A 25-year-old federal contractor in Augusta has been charged with sending to the news media a top-secret government report about Russia’s meddling in the 2016 presidential election, the Trump administration’s first such criminal leak case.
The government announced Reality Leigh Winner’s arrest Monday, about an hour after The Intercept reported that it had obtained a top-secret National Security Agency report about Russia’s interference. The NSA report, according to The Intercept, says Russian military intelligence officials executed a cyberattack on a U.S. voting software supplier and sent spear-phishing emails to more than 100 local election officials days before last November’s presidential election.
Former FBI Director James Comey is expected to testify Thursday before a Senate panel that is probing Russia’s interference in the presidential election. Comey was fired last month amid an FBI investigation into possible ties between Russia and Donald Trump’s campaign.
In announcing the charge against Winner, the U.S. Justice Department did not identify the classified material — which was dated on or about May 5 — or the news outlet. But The Intercept reported the NSA document it received anonymously was dated May 5.
Trump has railed against leaks from his government, calling for a Justice Department investigation. While Winner’s mother, Billie Winner-Davis, described her as no fan of the president, she added, “she’s not an activist.”
Winner is a contractor with Pluribus International Corporation and is assigned to a U.S. government facility in Georgia, where she has held a top-secret clearance, according to the U.S. Justice Department. The government started investigating her after the news outlet contacted it on Tuesday about an upcoming story concerning the intelligence materials.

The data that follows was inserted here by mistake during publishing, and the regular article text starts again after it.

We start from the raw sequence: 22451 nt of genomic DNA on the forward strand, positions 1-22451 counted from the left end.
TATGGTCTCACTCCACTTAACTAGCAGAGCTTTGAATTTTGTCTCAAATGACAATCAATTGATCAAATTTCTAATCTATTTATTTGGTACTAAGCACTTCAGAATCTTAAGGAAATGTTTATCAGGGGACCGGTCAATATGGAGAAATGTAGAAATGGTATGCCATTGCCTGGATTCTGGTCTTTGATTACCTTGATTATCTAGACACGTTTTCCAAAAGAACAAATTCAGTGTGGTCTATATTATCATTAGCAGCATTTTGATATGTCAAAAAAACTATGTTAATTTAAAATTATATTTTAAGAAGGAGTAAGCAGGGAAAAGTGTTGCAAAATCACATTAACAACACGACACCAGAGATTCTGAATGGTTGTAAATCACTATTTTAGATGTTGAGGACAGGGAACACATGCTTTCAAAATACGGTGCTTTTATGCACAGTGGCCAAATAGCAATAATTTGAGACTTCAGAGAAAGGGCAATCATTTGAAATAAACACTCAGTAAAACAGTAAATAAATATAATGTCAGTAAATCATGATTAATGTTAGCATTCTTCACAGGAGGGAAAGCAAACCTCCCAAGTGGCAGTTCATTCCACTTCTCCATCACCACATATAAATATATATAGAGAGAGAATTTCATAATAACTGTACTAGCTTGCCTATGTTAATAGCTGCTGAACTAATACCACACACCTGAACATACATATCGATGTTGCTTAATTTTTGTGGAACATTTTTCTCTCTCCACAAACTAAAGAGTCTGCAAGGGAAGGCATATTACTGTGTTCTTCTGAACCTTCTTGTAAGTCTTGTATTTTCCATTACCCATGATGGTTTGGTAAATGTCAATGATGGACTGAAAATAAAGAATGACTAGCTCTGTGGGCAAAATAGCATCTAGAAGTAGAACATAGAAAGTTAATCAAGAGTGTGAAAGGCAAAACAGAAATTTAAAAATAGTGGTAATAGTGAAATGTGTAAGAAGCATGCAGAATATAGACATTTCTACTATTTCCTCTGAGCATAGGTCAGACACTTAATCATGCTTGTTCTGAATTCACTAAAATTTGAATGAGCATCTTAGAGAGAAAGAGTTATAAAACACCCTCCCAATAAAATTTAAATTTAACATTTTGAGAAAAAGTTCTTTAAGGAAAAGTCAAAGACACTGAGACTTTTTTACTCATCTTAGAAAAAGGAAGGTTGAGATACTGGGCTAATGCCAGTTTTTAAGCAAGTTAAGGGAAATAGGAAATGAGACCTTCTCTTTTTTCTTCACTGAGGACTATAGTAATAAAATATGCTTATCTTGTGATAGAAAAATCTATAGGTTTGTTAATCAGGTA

The news outlet provided federal officials a copy of the classified information. Federal investigators said the pages appeared “folded and/or creased, suggesting they had been printed and hand-carried out of a secured space.” They quickly identified six people who had printed the materials, including Winner, and found she had email contact with the news agency.
While the Justice Department did not identify the material Winner allegedly mailed the news outlet, it did disclose it is classified at the “Top Secret level, indicating that its unauthorized disclosure could reasonably result in exceptionally grave damage to the national security, and is marked as such.”
Winner’s attorney, Titus Nichols, said she is a U.S. Air Force veteran with no criminal convictions. Winner’s last station with the Air Force was at Fort Meade in Maryland, where the NSA is located. She was still in federal custody Monday, Nichols said, and a court hearing about her detention is set for Thursday. Nichols plans to argue for her release.
“We look forward to getting the evidence and reviewing it and working hard to resolve this matter so my client can put it behind her and so she can go back on with her life,” he said. “She is a good person.”
Monday, Winner-Davis, 51, of Kingsville, Texas, said she spoke to her daughter by phone after she was arrested Saturday.
“She was just in shock,” she said. “She was very quiet. She was scared.”